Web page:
Andrea Rossi and Charity: or, the Ox, the Cart (and the Cow)

Posted By on March 15, 2012

“When the Ox is Yoked to the Plow, he must pull.”

The underside of the internet has been working like mad trying to paint Andrea Rossi, inventor of the e-cat, as the worst guy since Al Capone.

Rossi, it is true, talks back, having  sometimes characterized his enemies as “snakes” or “clowns.” Rossi, who clearly has a poetic as well as metaphysical bent of mind, enjoys the battle of words. In his version of this modern Aesop’s fable, as he explained to the dedicated, able, and charming “new journalist” Ruby Carat at the ColdfusionNow website, he’s the Ox — and  “when the Ox* is yoked to the cart, he must pull.”

Those willing to extend to Rossi even the slightest degree of charitable intellect in the midst of so much caterwauling about his controversial past will realize the guy has been pulling pretty damn hard for a number of months now.

In October he staged two separate major tests of the e-cat with international coverage in the blogosphere and multiple international observers, including experts from the Swedish skeptics society (those Swedes can be pretty skeptical, I think : ).

The second test was of a 1 MW plant consisting of smaller e-cat reactors hooked together. It generated 479 KW (just under half its rated power) for over 5 hours.  While the tests have been widely criticized for design flaws, that does not seem to have stopped preliminary sales of Rossi’s 1MW e-cat. According to Rossi, a military organization he did not name promptly ordered 13 of the units at a cost of $1.5 million each.

Asked about his capitalization needs, the laconic inventor replied: “We are a well-armed battleship.”

Rossi went on to hold discussions and negotiations with some of the biggest and most reputable companies he could approach: National Instruments, Siemens, and UL Underwriters. When his comments about his relationship with NI were challenged, NI stepped up to confirm Rossi’s account, underlining its trust in Rossi’s public relations by including a link pointing back to Rossi’s own statement.

He has allegedly been discussing with Seimens plans to use one of their advanced turbines to power an “infinite COP” 15 MW electric plant. COP, for the uninitiated, stands for Coefficient of Productivity, that is the ratio of energy required to run a reaction to the energy gained in output. Such a plant would generate perhaps 45 MW of heat, 1/3 of which would be converted into electricity and the rest used for heating.

How much is 15 MW?  A whole lot. Your average plutonium-belching waiting-for-a-meltdown fission reactor does only about a 1000 MW.

Since the electricity generated would be 6 times the amount needed to sustain the reaction, the machine would effectively seem to be defying the 2nd law of thermodynamics. It could feed a grid 24/7 all year round while supplying abundant “waste” heat for environmental controls — not only heating but also, with appropriate technologies, cooling as well.

I’m sorry, but the people who say that Rossi is such a bad businessman aren’t very convincing to me in the face of evidence like NI’s very public nod towards his reliability. He’s laid plans, if we are to credit what he says, for a major manufacturing plant in the United States, ready to produce via robotized assembly line, a million 10 KW home-use e-cat units a year.

He says he’s waiting for UL to propose the necessary modifications and that when that is done the factory will be cranking them out within months. Is he really?  One doesn’t have to wait that long to know.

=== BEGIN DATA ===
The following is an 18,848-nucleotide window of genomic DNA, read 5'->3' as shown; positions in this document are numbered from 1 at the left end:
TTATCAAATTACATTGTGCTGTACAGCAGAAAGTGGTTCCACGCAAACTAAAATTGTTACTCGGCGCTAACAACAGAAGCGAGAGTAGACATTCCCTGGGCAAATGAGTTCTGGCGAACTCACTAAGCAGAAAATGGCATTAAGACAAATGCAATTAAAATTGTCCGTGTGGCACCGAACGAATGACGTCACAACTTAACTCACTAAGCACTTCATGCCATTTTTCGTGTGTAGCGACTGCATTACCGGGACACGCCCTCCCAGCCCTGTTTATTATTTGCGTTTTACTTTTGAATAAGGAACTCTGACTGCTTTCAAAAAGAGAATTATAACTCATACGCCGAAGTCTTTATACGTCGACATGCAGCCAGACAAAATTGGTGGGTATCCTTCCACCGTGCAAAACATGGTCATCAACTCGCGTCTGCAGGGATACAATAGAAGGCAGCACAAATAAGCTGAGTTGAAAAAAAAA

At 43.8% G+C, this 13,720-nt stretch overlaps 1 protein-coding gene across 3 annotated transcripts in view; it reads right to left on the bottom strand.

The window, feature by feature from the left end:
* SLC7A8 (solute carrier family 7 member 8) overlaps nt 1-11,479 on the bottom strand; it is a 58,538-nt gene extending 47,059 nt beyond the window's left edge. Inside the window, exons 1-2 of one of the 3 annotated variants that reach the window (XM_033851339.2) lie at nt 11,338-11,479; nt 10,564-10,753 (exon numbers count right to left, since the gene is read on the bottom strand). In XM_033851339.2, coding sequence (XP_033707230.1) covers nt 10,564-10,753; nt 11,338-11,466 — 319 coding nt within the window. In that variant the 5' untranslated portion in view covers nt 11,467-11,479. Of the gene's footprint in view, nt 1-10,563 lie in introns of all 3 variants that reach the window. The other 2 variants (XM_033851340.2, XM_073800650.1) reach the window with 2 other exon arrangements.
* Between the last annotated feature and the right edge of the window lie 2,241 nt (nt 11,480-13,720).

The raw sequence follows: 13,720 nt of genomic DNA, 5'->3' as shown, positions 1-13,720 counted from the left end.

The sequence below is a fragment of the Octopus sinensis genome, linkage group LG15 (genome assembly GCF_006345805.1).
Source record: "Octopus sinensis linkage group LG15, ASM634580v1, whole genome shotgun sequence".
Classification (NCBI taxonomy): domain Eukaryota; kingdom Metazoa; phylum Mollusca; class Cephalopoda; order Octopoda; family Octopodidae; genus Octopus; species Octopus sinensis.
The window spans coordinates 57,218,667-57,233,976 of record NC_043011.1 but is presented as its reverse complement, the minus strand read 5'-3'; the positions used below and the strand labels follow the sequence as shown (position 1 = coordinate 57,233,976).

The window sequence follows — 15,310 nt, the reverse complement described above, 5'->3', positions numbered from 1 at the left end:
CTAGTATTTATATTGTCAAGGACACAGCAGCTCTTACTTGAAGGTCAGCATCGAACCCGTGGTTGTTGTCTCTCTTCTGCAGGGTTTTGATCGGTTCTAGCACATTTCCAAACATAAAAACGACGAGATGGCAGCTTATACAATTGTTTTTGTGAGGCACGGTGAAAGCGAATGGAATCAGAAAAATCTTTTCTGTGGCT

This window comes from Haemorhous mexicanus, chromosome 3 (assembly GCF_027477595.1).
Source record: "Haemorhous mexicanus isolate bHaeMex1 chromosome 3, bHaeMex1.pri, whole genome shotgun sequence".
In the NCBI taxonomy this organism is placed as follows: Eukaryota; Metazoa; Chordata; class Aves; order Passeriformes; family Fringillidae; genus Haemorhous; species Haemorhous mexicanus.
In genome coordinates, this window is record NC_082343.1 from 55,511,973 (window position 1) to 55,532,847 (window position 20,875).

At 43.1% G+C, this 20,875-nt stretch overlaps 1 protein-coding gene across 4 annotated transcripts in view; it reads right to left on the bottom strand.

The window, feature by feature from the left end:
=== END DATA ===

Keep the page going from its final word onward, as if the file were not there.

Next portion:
What was our government doing during the same time period, you may ask?  Well, maybe more than we know. Listen to President Obama’s March 7 energy speech at Daimler in Mt. Holly, North Carolina.

“Oil is the fuel of the past,” declared Obama.

A week ago Rossi met with representatives of the Florida State Radiation Bureau, who cleared him of some of the wild accusations that had been made against him by a “concerned citizen” who had complained that he had been told that Rossi was “committing many felonies.”

Gimme a break – who said that terrible thing? Anonymous himself! No need to worry about accountability here.

Let me put it this way. If I were going to write a screenplay with industrial psyop in it, I couldn’t have improved on that script. Float an effectively libelous but unattributed rumor in a Florida state document  and crank up the internet machine. Right out of the playbook. Works like a charm.

Joe Citizen went on to allege, incorrectly as it turned out, that Rossi was poisoning south Florida with his unleashed e-cats.

I sometimes wonder how naive do the people who dream up these stunts think the rest of the world really is. Its no wonder that Rossi turns to Aesop for a little help once in a while. And yes, he shouldn’t be  be using ad hominems – even Aesopian ones – but given some of the liberties his extremer critics have taken with the larger truth, it is perhaps unsurprising that he does.

Be that as it may I enjoyed noticing the turn in Rossi’s mind when he compared himself (indirectly) to the Ox, pulling the cart. It’s a repeated theme in his public statements. “What you see as pressure,” he said, “I translate as responsibility.”

I’m sorry, but I have difficulty reconciling this statement with Rossi’s alleged crimes and misdemeanors. I prefer the analysis of Brian Westenhaus, the blogger at Oil Price.com, who commented that  the story of the Florida Radiation Bureau  “has been picked up by others that at this time won’t be mentioned or linked out of kindness” — and went on to suggest that the reporting of Rossi’s chief critic Steven Krivit was “tedious, obviously unbalanced and suspect in completeness.”